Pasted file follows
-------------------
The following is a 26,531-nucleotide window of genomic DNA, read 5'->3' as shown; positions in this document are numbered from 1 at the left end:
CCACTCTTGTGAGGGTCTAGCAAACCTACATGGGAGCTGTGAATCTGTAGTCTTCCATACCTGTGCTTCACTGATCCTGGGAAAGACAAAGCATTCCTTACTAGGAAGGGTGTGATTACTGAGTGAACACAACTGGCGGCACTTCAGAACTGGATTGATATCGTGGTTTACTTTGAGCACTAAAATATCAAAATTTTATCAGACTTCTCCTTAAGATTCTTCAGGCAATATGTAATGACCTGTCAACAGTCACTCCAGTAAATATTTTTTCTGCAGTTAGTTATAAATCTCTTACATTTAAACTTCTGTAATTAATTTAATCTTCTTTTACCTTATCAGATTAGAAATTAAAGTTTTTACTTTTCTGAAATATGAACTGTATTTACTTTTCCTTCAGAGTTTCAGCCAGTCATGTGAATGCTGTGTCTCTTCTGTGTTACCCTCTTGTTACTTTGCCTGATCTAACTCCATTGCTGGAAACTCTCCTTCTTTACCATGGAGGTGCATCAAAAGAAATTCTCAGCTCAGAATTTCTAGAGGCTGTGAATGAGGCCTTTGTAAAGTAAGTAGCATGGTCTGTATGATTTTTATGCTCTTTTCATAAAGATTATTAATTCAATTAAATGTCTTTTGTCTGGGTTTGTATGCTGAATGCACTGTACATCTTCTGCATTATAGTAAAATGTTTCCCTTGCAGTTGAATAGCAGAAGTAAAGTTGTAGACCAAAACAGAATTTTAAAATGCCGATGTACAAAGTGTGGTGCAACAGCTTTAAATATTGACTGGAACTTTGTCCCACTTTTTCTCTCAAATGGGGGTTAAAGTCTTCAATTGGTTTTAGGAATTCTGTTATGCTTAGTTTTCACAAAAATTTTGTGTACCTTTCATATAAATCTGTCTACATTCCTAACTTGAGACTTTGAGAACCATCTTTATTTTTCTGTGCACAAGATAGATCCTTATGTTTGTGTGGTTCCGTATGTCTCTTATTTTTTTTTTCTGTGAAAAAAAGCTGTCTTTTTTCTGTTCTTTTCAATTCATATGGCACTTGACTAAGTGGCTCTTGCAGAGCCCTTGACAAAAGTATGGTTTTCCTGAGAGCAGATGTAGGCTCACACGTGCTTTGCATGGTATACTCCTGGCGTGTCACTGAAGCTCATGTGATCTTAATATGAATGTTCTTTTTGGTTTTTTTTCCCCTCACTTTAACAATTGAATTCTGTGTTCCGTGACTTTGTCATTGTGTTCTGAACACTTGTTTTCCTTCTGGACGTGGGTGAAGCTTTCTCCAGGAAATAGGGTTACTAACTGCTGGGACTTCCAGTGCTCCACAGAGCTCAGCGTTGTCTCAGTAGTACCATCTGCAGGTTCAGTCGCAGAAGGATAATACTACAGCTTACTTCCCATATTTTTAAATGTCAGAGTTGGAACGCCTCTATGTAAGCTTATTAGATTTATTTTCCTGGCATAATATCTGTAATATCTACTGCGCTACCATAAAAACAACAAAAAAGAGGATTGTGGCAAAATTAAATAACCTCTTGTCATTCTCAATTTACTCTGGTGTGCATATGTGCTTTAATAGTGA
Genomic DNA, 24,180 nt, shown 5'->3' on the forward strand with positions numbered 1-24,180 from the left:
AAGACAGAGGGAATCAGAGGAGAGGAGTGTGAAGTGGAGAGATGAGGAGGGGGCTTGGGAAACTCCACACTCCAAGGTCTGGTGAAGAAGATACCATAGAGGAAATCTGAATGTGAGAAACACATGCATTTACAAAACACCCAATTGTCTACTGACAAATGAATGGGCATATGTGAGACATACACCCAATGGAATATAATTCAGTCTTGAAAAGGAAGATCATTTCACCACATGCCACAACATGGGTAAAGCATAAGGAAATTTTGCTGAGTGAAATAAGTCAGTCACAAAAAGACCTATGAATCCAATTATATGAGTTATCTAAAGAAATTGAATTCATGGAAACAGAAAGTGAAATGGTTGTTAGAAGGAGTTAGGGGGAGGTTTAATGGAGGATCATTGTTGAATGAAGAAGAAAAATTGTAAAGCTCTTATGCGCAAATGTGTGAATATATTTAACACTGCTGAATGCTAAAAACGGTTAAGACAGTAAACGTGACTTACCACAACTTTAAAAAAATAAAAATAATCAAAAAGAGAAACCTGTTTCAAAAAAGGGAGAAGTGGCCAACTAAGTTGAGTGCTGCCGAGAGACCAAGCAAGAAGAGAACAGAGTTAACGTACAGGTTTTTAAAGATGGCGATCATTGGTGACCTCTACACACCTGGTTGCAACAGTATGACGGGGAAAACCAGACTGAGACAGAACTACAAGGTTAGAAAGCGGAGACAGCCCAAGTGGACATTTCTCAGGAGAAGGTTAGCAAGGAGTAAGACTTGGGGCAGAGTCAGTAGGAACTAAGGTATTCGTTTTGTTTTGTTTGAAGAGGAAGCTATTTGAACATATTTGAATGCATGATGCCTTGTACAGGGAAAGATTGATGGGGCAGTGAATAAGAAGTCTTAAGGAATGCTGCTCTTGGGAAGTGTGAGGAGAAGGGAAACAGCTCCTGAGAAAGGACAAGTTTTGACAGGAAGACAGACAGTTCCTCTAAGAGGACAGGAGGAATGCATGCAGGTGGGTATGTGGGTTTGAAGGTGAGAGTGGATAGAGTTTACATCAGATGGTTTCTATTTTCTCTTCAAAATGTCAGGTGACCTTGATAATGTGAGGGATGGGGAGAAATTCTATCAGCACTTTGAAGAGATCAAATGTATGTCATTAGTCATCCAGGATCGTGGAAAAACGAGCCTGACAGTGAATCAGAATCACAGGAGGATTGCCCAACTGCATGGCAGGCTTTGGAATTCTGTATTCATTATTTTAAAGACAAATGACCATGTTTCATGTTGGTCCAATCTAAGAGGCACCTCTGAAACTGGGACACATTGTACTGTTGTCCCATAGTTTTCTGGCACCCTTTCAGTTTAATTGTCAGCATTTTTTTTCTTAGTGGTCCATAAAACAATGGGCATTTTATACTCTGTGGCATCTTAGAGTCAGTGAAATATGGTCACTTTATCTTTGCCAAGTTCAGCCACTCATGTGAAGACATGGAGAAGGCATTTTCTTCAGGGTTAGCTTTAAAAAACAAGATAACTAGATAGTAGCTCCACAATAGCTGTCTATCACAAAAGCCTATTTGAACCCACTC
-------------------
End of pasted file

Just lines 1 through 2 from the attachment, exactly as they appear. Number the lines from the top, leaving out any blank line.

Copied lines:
The following is a 26,531-nucleotide window of genomic DNA, read 5'->3' as shown; positions in this document are numbered from 1 at the left end:
CCACTCTTGTGAGGGTCTAGCAAACCTACATGGGAGCTGTGAATCTGTAGTCTTCCATACCTGTGCTTCACTGATCCTGGGAAAGACAAAGCATTCCTTACTAGGAAGGGTGTGATTACTGAGTGAACACAACTGGCGGCACTTCAGAACTGGATTGATATCGTGGTTTACTTTGAGCACTAAAATATCAAAATTTTATCAGACTTCTCCTTAAGATTCTTCAGGCAATATGTAATGACCTGTCAACAGTCACTCCAGTAAATATTTTTTCTGCAGTTAGTTATAAATCTCTTACATTTAAACTTCTGTAATTAATTTAATCTTCTTTTACCTTATCAGATTAGAAATTAAAGTTTTTACTTTTCTGAAATATGAACTGTATTTACTTTTCCTTCAGAGTTTCAGCCAGTCATGTGAATGCTGTGTCTCTTCTGTGTTACCCTCTTGTTACTTTGCCTGATCTAACTCCATTGCTGGAAACTCTCCTTCTTTACCATGGAGGTGCATCAAAAGAAATTCTCAGCTCAGAATTTCTAGAGGCTGTGAATGAGGCCTTTGTAAAGTAAGTAGCATGGTCTGTATGATTTTTATGCTCTTTTCATAAAGATTATTAATTCAATTAAATGTCTTTTGTCTGGGTTTGTATGCTGAATGCACTGTACATCTTCTGCATTATAGTAAAATGTTTCCCTTGCAGTTGAATAGCAGAAGTAAAGTTGTAGACCAAAACAGAATTTTAAAATGCCGATGTACAAAGTGTGGTGCAACAGCTTTAAATATTGACTGGAACTTTGTCCCACTTTTTCTCTCAAATGGGGGTTAAAGTCTTCAATTGGTTTTAGGAATTCTGTTATGCTTAGTTTTCACAAAAATTTTGTGTACCTTTCATATAAATCTGTCTACATTCCTAACTTGAGACTTTGAGAACCATCTTTATTTTTCTGTGCACAAGATAGATCCTTATGTTTGTGTGGTTCCGTATGTCTCTTATTTTTTTTTTCTGTGAAAAAAAGCTGTCTTTTTTCTGTTCTTTTCAATTCATATGGCACTTGACTAAGTGGCTCTTGCAGAGCCCTTGACAAAAGTATGGTTTTCCTGAGAGCAGATGTAGGCTCACACGTGCTTTGCATGGTATACTCCTGGCGTGTCACTGAAGCTCATGTGATCTTAATATGAATGTTCTTTTTGGTTTTTTTTCCCCTCACTTTAACAATTGAATTCTGTGTTCCGTGACTTTGTCATTGTGTTCTGAACACTTGTTTTCCTTCTGGACGTGGGTGAAGCTTTCTCCAGGAAATAGGGTTACTAACTGCTGGGACTTCCAGTGCTCCACAGAGCTCAGCGTTGTCTCAGTAGTACCATCTGCAGGTTCAGTCGCAGAAGGATAATACTACAGCTTACTTCCCATATTTTTAAATGTCAGAGTTGGAACGCCTCTATGTAAGCTTATTAGATTTATTTTCCTGGCATAATATCTGTAATATCTACTGCGCTACCATAAAAACAACAAAAAAGAGGATTGTGGCAAAATTAAATAACCTCTTGTCATTCTCAATTTACTCTGGTGTGCATATGTGCTTTAATAGTGA